Shahdad Desert, on the western edge of Lut Desert, is home to unique natural structures called kalut (sand castles) by locals. The area is regarded as an archeological site of Kerman Province with graveyards, forts, and caravanserais which date back to the fourth millennium B.C.
The Lut Desert is a large salt desert located in the provinces of Kerman and Sistan and Baluchestan, Iran. It was inscribed on UNESCO’s World Heritage List in 2016. The hottest part of Dasht-e Lut is Gandom Beryan, an approximately 480km² (190 sq mi) large plateau covered in dark lava, 80 km north of Shahdad city. According to a local legend, Gandom Beryan (toasted wheat) originates from an accident where a load of wheat was left in the desert which was then scorched by the heat in a few days. The surface of its sand has been measured at temperatures as high as 70 °C (159 °F), making it one of the world’s driest and hottest places.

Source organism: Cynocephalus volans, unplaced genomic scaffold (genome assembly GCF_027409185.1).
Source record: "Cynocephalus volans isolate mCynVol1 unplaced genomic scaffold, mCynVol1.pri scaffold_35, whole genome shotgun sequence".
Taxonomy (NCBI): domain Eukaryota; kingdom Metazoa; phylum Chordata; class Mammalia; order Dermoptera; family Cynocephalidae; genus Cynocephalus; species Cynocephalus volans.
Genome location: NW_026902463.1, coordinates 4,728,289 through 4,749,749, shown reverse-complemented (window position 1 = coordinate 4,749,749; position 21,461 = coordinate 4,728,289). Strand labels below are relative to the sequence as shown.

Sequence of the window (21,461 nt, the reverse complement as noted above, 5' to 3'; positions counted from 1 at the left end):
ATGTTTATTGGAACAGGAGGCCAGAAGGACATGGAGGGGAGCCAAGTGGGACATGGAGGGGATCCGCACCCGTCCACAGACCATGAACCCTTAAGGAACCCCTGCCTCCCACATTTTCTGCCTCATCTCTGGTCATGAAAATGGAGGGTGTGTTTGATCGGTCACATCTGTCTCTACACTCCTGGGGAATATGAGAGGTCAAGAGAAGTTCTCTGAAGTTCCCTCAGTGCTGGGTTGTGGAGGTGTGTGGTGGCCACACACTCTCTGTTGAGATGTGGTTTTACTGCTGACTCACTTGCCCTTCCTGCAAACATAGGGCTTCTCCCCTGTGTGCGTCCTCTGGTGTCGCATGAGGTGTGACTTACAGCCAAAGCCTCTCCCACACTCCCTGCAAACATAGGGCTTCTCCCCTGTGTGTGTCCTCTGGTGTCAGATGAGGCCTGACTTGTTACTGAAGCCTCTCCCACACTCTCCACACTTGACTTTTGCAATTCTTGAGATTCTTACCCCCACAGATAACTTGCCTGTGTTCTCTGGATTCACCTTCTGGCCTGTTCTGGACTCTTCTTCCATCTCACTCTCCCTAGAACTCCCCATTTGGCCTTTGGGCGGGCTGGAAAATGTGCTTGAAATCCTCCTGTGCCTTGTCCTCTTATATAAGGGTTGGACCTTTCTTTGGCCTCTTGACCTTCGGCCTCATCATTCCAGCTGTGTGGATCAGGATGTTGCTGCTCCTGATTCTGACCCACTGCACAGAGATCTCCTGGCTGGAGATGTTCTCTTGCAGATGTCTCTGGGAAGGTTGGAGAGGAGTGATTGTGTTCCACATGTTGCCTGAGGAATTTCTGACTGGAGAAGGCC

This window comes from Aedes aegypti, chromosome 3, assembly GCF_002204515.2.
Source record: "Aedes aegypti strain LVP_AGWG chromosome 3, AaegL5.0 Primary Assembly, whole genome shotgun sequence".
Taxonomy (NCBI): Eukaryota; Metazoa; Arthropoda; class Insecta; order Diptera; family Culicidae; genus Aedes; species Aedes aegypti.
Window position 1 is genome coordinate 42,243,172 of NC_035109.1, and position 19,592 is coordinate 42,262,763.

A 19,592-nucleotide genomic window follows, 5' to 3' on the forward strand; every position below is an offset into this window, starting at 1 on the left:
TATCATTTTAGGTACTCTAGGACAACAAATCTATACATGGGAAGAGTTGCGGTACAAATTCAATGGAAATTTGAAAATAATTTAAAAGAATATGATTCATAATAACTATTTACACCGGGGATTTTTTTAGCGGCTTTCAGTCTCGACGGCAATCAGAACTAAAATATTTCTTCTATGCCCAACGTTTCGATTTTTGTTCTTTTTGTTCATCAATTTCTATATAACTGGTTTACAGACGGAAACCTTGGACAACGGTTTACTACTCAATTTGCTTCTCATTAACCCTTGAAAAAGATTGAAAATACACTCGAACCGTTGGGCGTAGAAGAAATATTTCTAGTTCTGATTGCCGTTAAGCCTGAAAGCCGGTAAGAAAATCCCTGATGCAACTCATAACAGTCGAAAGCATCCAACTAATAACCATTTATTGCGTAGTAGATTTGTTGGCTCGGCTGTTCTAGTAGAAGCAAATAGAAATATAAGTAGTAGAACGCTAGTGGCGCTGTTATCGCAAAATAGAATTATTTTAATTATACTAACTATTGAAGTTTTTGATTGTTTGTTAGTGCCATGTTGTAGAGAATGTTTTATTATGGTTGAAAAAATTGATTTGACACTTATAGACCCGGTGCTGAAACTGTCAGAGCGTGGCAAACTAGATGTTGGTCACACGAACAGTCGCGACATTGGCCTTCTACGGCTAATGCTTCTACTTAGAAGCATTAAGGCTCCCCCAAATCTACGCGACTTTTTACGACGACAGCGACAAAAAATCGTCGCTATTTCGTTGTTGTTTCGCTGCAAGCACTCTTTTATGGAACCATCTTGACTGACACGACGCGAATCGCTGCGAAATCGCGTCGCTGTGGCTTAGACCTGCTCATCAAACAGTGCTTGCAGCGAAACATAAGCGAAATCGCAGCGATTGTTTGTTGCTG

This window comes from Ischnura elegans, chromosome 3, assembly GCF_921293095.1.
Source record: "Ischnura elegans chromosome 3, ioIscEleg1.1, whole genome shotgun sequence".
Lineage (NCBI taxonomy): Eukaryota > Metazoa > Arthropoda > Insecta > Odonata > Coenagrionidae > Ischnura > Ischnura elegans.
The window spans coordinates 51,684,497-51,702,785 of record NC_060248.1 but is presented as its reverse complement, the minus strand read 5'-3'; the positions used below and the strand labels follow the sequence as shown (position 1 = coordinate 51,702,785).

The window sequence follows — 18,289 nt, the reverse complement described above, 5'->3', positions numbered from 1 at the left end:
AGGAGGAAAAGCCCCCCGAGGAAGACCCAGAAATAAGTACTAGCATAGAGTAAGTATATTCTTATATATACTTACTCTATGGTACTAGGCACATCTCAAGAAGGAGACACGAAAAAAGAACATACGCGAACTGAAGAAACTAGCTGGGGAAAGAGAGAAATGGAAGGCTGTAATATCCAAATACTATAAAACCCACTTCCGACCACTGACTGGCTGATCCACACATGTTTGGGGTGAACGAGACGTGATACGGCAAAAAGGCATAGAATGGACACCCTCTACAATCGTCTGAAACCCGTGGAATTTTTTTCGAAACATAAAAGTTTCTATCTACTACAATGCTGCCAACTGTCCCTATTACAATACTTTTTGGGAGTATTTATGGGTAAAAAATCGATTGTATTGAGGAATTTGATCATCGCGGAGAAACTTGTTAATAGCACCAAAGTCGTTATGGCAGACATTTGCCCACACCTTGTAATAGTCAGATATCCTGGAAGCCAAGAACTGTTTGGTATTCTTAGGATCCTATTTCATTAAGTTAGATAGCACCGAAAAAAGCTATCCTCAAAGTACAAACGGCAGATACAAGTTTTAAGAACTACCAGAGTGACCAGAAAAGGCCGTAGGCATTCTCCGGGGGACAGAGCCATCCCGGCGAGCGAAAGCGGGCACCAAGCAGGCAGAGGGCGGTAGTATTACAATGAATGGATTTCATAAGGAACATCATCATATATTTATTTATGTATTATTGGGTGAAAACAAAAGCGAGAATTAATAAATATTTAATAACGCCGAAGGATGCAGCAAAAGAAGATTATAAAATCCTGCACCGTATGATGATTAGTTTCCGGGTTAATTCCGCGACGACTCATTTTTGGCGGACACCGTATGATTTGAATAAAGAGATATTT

Western Lut Desert, Kerman Province, Iran – Photo credit Omid Shekari (Shokri), MEHR
Western Lut Desert, Kerman Province, Iran – Photo credit irandeserts.com
Western Lut Desert, Kerman Province, Iran – Photo credit BORNA
These impressive formations which are scattered over 11.000km² across the desert are called yardangs. They form by erosion in environments where water is scarce and the prevailing winds are strong, uni-directional, and carry an abrasive sediment load.